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I am a student at Harvard University, starting the third year of a Ph.D. program in Biophysics. As an undergraduate I attended MIT (with a year at Cambridge University), majoring in (Math with CS) and (Physics with EE). My work involves a great deal of programming, generally a mix of simulation, numerical analysis, and hardware control code. I live in Cambridge, MA, near the OLPC offices. I have worked with OLPC as a volunteer, but I have no official connection to the OLPC Foundation.

I have been following the development of OLPC since before it had a name, looking for a way to contribute. My first contribution was an Activity now called Distance, which I started in early 2007. This Activity uses the time-of-flight of a sound pulse, together with the speed of sound, to measure the distance between two XOs [1]. Since that time I have written Activities such as Stopwatch (a completely collaborative time measurement Activity), DOSEMU (a complete DOS virtual machine as an Activity), and Wine Activities (allows arbitrary Windows binaries to be converted into their own independent Sugar Activities). I have also released prototypes of Activities called Panorama (uses a fast panorama stitching algorithm to make 360-degree images from the XO camera) and Distribute (allows users to push arbitrary Journal entries from one place to another).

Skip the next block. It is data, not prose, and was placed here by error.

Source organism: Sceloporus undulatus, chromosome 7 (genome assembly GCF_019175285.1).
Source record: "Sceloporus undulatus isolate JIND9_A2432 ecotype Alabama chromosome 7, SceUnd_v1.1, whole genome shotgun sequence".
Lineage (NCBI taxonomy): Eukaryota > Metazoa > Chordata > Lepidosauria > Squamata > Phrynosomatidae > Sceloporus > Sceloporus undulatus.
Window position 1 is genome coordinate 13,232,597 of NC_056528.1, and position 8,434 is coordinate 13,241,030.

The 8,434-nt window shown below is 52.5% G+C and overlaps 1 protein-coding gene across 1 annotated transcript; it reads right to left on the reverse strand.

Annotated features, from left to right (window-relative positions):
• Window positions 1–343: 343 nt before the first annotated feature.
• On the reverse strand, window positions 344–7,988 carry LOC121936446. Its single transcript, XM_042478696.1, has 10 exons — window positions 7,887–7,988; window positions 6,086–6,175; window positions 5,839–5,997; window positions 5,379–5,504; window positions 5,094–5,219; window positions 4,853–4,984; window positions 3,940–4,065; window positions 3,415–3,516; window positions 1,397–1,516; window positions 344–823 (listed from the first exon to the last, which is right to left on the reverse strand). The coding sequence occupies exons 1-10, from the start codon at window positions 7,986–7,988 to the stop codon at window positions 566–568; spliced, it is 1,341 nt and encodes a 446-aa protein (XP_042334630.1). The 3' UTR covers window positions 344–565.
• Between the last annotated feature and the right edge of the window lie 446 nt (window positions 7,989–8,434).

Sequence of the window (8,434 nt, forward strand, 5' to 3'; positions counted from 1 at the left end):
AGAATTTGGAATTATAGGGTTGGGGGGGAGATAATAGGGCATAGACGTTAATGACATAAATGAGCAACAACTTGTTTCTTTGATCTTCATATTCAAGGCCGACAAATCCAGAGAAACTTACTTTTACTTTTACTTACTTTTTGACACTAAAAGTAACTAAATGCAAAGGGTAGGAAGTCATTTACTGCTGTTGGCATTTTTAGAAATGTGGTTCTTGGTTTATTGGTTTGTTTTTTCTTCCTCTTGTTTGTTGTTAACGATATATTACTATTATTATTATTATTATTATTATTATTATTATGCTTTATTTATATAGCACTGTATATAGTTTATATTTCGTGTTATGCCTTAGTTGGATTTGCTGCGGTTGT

Because I live near the OLPC offices in Cambridge, I have had the unusual experience of being able to spend time with the OLPC engineers, both at the offices and outside them, while remaining completely independent from OLPC's decisions. Over the past year, I have provided an independent perspective at meetings on the technical and social development of Sugar Labs. At this spring's technical mini-conf, I presented a view of the future of Sugar collaboration with distributed objects [2].

My view into the inner workings of OLPC has convinced me that Sugar Labs is of great importance. I believe that the principle responsibility of the Board is to monitor the mundane workings of Sugar Labs, and to ensure that necessary progress is being made. Whenever possible, the Board should avoid picking winners and losers, and instead work to promote consensus within the community; I contributed text to the Rules of Governance to emphasize this point.

I believe that Sugar has great potential. With our enthusiastic, growing community, and a Board that is friendly and thoughtful, I predict we will soon have a Sugar explosion.

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